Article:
“I’m your most loyal miner”: Stuck with stockpiles, Rushwaya wants ED to reverse raw lithium export ban

ZMF wants lithium ore export ban lifted (pic: Sunday Mail)

After a ban on raw lithium exports left her associates sitting on stockpiles of ore, Henrietta Rushwaya wants the Zimbabwe government to reverse the law.

Calling herself the President’s “most loyal miner”, Rushwaya, who heads the Zimbabwe Miners’ Federation (ZMF), has written a letter to President Emmerson Mnangagwa saying many of her members were stuck with lithium ore that they cannot sell.

Last year, ZMF members parcelled out claims at Sandawana Mine, owned by Kuvimba Mining House, stacking up for themselves lithium ore from the mine, once one of the country’s biggest emerald operations. But the miners were soon moved out of the site, and government responded in December with a ban on the export of ore.

This has left many of those miners stranded.

“The unexpected ban has prejudiced standing off-take agreements between miners and international buyers some of whom had taken loans from their respective countries to finance trade in these minerals,” Rushwaya writes in her March 10 letter to Mnangagwa.

Rushwaya adds: “Some miners have found themselves stuck with huge stockpiles thus locking cash flows and affecting operations.”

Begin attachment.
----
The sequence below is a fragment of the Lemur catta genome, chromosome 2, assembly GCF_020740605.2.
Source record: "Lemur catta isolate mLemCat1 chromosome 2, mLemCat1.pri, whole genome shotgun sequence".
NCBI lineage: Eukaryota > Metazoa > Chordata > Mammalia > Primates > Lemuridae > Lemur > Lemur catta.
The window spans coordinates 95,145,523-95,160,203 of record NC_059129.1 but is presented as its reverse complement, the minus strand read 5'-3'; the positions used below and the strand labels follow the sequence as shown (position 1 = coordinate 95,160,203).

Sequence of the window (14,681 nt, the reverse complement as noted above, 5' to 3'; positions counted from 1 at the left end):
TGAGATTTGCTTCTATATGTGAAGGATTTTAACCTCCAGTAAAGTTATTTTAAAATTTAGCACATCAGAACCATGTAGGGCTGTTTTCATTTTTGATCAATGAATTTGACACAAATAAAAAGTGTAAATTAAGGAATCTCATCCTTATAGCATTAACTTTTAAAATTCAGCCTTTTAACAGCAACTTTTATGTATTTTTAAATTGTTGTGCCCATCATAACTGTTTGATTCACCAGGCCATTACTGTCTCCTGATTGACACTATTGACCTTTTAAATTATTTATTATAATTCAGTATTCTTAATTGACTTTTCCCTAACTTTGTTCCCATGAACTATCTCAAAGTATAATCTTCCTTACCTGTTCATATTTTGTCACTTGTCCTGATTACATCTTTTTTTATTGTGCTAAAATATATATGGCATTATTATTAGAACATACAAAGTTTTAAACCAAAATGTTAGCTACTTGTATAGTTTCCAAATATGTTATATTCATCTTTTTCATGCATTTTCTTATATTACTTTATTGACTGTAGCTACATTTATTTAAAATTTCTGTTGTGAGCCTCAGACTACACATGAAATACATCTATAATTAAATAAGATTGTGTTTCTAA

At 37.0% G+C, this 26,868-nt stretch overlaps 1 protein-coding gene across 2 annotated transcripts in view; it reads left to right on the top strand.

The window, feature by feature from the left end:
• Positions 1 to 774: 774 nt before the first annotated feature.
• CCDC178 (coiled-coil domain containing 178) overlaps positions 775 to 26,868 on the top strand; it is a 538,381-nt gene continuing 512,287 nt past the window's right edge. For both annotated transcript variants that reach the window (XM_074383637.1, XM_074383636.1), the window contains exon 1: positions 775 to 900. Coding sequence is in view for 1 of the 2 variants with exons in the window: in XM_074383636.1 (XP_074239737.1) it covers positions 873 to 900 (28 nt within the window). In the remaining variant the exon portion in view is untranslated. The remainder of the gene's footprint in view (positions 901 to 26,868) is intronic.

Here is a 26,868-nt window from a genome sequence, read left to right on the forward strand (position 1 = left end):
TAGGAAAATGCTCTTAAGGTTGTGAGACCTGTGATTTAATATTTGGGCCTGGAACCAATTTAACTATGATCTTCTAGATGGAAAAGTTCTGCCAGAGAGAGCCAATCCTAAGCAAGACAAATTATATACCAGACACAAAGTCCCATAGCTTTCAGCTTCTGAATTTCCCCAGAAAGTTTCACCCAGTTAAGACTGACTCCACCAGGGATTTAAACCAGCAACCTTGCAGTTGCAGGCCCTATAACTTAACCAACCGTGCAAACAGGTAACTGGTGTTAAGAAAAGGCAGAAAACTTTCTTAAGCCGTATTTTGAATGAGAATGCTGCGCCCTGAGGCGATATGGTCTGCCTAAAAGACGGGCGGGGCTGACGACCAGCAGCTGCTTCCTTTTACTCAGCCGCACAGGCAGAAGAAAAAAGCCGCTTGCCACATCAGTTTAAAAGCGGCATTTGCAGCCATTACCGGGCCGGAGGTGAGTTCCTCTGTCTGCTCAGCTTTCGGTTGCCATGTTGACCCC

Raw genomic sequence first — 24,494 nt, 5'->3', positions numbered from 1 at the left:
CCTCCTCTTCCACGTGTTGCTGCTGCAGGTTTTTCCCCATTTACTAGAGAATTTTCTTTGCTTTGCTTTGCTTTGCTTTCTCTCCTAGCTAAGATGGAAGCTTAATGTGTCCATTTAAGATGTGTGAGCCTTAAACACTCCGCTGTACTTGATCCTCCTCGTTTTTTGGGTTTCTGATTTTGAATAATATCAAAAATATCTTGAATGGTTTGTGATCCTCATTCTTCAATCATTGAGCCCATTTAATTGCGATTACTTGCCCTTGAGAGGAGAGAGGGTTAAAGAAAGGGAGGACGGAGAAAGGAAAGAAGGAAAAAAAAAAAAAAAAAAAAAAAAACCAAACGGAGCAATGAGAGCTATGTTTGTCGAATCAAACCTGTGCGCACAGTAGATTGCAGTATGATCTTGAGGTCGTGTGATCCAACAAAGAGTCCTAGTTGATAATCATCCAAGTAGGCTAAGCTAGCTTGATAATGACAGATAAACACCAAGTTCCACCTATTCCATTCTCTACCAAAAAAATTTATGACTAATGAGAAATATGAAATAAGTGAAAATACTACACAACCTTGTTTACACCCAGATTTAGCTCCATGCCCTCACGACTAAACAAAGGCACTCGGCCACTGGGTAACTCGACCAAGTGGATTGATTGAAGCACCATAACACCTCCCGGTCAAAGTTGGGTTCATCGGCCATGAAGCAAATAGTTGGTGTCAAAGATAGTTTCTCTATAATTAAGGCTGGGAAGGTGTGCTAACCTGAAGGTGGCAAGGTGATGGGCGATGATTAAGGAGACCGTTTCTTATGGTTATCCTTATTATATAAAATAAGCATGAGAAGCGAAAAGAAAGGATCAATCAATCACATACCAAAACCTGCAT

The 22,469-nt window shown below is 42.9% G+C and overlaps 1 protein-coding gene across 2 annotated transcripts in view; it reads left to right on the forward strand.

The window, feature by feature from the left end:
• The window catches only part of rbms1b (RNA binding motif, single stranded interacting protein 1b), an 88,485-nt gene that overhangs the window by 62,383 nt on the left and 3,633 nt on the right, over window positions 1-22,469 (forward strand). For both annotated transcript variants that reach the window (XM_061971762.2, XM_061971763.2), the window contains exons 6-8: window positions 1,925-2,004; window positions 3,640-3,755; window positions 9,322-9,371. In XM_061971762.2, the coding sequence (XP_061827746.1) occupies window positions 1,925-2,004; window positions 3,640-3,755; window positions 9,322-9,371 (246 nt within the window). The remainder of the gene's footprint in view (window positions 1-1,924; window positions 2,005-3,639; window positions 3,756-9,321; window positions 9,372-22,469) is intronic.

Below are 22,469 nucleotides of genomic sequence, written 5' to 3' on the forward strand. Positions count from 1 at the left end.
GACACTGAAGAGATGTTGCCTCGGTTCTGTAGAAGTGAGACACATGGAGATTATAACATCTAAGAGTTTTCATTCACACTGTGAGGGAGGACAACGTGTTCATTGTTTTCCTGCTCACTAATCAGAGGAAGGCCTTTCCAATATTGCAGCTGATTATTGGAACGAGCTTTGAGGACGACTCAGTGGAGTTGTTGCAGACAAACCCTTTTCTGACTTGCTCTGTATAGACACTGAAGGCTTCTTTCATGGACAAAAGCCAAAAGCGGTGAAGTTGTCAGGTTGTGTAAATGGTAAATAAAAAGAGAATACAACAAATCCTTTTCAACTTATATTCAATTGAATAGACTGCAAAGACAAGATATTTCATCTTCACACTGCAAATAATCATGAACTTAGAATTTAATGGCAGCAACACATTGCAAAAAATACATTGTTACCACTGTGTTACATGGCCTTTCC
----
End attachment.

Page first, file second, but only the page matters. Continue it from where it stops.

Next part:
A truck loaded with lithium ore broke down at Chemhere along Danga-Chaza road, Mberengwa, during the lithium rush in 2022 (pic: Zim Observer)


Lithium processing plans

The ban on lithium exporters did not affect large-scale lithium investors in the country, who are already building lithium processing plants. Huayou Cobalt last year began building a US$300 million plant after taking over Arcadia Lithium Mine, Chengxin is spending US$130 million on Sabi Mine, while Sinomine is investing US$200 million after its US$180 million takeover of Bikita Minerals last year.

Formal miners support the regulation.

“Speaking personally, I support the regulation,” George Roach, whose Premier African Minerals is completing a pilot plant at Fort Rixon, told newZWire in January. “Premier supports the further beneficiation of spodumene from a concentrate in-country and is actively engaged in planning such further beneficiation for spodumene produced at Zulu.”

Tolling arrangements would allow smaller miners to feed their ore to the new plans, but Rushwaya says miners cannot wait.

“Establishment of processing plants takes between 6 months to 12 months to commission. The current market for lithium is outside Zimbabwe and companies need to export the mineral to raise capital to build the plants,” she says.

“Livelihoods of small-scale miners involved in mining base minerals have been negatively impacted by the ban since the trading of the minerals was halted,” says Rushwaya.

She signs off: “We stand guided by your wise counsel Your Excellency. Thank You. Your most loyal Miner.”

Her appeal may be a poser to Mnangagwa’s government, going into the election, as small-scale miners are a major support base for ZANU PF. But speaking at a meeting with traditional chiefs on Wednesday, Mnangagwa insisted that no unprocessed lithium would leave the country.

“Beneficiation of lithium increases value, builds new competencies and creates more jobs,” he told them.

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